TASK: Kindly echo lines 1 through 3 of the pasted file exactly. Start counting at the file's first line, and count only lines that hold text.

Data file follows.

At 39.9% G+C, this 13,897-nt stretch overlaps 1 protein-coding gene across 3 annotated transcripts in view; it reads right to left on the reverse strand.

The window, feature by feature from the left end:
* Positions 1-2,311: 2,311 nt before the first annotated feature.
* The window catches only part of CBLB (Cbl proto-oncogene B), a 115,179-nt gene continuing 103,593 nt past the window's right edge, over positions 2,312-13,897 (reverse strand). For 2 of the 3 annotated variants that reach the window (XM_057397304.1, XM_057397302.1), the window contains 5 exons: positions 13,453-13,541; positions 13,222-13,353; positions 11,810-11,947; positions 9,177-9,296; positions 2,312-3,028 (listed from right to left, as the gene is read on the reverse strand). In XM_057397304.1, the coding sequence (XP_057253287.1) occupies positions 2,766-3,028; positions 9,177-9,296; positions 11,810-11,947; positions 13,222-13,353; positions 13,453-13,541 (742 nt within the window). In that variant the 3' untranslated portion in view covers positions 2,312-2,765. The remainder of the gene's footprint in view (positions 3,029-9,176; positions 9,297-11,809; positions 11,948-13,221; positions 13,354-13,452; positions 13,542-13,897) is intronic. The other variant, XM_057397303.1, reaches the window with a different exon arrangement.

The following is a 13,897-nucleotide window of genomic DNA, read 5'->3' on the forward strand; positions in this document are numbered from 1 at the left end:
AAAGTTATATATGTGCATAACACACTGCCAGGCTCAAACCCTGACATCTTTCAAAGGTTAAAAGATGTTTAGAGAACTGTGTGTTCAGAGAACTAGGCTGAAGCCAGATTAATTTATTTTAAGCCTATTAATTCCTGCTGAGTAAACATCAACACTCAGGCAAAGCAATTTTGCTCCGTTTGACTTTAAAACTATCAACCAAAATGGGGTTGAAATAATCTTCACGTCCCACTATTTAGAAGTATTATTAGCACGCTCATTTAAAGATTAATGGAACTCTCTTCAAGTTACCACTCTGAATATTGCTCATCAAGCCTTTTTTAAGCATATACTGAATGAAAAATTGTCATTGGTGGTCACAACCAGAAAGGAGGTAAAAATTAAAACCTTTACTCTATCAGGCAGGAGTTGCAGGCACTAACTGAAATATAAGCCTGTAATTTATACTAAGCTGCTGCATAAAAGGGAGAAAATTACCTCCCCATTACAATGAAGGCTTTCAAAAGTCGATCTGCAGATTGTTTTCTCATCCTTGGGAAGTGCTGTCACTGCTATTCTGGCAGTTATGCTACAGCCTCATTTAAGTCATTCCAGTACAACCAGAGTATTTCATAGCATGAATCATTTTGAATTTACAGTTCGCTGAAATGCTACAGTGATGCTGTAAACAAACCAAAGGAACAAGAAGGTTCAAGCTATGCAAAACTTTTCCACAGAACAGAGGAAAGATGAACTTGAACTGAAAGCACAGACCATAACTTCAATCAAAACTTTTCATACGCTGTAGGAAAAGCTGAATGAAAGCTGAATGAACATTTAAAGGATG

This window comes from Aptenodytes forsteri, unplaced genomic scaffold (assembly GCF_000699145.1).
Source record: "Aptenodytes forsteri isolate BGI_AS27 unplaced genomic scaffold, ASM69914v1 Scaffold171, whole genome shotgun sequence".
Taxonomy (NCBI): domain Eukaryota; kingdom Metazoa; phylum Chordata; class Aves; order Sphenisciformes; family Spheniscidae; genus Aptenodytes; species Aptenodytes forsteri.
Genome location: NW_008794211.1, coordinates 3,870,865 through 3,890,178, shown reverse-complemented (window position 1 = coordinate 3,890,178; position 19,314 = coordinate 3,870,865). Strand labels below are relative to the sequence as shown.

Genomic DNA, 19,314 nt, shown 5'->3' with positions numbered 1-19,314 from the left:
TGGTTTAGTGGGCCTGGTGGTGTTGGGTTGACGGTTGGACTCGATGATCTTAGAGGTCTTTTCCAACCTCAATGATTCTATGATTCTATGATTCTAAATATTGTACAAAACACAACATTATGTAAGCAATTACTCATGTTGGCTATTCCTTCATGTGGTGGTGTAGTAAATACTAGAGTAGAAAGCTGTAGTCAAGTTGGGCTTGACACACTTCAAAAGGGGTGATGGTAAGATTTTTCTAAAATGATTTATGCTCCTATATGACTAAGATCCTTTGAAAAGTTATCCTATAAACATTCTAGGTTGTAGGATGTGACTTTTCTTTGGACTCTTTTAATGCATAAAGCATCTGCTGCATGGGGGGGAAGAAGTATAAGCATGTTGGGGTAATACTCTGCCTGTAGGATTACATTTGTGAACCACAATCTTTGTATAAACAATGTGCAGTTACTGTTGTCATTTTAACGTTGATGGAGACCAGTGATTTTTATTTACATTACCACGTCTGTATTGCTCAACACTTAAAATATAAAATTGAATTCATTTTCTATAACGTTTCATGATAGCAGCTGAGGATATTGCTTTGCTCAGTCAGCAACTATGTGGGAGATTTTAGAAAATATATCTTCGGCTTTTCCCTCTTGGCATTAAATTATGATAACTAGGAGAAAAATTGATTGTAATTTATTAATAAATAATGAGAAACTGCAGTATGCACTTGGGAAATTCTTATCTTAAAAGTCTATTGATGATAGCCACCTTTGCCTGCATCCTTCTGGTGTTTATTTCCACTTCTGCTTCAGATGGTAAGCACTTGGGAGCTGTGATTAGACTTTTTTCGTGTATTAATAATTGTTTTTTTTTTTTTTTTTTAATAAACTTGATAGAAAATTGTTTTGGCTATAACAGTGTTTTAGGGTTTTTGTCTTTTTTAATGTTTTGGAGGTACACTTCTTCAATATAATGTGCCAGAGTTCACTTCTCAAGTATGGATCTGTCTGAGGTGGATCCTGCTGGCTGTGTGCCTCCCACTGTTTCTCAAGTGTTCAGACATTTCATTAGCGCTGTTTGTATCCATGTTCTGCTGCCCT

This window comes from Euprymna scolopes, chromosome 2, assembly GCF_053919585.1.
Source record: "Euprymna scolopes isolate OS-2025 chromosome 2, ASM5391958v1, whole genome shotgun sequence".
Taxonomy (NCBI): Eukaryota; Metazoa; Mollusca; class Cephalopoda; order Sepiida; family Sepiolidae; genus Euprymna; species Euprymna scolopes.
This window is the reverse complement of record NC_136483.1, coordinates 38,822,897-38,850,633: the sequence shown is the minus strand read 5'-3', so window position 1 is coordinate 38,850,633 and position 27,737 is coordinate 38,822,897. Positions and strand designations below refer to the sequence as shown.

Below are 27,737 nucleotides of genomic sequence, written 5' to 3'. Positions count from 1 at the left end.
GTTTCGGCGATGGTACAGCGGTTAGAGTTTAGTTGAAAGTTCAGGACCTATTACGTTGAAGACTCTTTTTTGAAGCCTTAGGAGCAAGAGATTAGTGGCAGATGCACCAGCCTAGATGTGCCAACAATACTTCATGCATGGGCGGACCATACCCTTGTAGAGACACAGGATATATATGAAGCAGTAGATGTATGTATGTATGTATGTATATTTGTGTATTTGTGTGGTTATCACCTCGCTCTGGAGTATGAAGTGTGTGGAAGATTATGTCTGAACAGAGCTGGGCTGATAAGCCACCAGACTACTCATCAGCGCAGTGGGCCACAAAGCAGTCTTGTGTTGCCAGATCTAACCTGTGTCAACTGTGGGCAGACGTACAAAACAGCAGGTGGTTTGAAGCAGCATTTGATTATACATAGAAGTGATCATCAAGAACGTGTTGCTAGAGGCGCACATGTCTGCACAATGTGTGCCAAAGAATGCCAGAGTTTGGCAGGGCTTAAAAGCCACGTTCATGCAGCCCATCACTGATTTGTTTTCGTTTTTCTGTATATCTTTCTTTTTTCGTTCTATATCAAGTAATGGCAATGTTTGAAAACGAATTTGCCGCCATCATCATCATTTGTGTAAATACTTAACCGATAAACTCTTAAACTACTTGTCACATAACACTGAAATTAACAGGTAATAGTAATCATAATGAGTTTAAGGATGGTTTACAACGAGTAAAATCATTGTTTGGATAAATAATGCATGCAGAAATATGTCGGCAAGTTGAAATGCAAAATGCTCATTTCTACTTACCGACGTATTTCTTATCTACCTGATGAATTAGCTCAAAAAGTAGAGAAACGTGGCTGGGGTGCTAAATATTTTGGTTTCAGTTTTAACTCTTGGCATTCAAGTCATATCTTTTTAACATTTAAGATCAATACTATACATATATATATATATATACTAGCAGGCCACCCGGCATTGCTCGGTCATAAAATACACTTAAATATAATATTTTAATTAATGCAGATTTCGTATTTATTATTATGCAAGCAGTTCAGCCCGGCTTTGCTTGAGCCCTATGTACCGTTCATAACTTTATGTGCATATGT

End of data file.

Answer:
At 39.9% G+C, this 13,897-nt stretch overlaps 1 protein-coding gene across 3 annotated transcripts in view; it reads right to left on the reverse strand.

The window, feature by feature from the left end:
* Positions 1-2,311: 2,311 nt before the first annotated feature.